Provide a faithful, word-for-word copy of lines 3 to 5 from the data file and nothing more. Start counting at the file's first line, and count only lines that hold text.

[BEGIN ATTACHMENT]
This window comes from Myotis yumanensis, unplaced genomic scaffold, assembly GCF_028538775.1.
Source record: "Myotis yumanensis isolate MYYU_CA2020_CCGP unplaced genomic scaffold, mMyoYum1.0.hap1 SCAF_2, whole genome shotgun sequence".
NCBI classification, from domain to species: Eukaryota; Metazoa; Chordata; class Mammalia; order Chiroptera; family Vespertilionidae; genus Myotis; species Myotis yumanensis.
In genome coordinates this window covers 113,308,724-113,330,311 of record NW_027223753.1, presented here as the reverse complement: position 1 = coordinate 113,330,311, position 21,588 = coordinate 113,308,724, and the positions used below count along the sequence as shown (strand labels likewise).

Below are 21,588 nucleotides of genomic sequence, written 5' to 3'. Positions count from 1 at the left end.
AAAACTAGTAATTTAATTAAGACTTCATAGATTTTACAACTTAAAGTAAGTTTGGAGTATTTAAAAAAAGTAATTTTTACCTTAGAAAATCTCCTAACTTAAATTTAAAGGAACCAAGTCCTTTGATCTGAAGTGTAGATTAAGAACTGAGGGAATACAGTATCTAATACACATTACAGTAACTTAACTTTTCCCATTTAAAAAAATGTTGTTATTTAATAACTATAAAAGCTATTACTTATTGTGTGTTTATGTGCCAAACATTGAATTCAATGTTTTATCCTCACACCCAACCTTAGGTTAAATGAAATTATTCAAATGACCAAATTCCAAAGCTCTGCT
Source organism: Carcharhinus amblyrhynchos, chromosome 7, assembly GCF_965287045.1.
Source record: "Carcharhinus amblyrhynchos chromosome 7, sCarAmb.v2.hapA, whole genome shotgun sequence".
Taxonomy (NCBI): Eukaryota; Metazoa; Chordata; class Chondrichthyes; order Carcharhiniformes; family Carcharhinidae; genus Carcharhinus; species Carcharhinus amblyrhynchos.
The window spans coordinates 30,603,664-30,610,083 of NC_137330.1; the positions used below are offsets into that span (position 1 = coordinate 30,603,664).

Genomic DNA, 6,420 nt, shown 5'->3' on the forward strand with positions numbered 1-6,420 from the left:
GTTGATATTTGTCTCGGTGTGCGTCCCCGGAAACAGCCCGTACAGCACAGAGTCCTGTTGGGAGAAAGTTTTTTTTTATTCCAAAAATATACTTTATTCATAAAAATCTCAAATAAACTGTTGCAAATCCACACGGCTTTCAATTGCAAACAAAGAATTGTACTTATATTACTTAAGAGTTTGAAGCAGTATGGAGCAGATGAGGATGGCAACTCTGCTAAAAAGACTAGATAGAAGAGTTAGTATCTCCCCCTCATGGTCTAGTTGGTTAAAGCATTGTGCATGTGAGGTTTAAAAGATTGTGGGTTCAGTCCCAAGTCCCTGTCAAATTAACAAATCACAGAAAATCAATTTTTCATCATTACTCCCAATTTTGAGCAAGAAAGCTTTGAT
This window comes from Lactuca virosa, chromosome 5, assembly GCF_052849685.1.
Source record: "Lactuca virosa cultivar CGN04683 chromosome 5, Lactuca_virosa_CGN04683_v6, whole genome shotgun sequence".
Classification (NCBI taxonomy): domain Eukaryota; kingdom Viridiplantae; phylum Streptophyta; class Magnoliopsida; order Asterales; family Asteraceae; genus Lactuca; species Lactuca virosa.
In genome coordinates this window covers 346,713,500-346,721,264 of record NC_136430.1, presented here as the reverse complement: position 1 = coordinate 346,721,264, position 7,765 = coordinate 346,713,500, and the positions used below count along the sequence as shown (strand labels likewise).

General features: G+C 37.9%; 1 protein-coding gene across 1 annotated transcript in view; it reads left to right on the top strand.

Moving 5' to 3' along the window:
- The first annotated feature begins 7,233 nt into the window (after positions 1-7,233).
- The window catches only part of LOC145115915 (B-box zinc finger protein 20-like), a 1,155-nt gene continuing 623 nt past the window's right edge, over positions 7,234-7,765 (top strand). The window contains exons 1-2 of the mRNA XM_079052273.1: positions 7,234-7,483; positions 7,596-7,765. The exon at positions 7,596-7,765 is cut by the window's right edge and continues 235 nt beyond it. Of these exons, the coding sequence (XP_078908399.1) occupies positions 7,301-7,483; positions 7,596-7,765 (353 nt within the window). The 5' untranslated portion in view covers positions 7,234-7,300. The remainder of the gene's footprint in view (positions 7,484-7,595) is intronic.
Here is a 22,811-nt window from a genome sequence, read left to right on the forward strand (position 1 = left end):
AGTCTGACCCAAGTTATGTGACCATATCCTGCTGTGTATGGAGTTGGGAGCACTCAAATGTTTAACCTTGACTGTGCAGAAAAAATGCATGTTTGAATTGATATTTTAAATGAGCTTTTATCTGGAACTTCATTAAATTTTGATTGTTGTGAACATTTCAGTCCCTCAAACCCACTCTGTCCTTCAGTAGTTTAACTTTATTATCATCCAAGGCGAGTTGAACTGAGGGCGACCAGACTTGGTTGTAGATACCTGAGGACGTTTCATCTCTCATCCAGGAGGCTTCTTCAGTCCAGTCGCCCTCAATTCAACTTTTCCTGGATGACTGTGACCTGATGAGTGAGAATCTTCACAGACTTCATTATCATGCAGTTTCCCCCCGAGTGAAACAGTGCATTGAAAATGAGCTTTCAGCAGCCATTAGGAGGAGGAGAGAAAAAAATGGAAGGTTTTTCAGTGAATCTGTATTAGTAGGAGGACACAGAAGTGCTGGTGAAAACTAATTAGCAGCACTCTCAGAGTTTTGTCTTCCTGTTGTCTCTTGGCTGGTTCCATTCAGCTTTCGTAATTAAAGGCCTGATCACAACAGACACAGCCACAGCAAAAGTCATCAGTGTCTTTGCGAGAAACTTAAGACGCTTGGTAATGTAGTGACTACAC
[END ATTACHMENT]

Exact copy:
NCBI classification, from domain to species: Eukaryota; Metazoa; Chordata; class Mammalia; order Chiroptera; family Vespertilionidae; genus Myotis; species Myotis yumanensis.
In genome coordinates this window covers 113,308,724-113,330,311 of record NW_027223753.1, presented here as the reverse complement: position 1 = coordinate 113,330,311, position 21,588 = coordinate 113,308,724, and the positions used below count along the sequence as shown (strand labels likewise).

Below are 21,588 nucleotides of genomic sequence, written 5' to 3'. Positions count from 1 at the left end.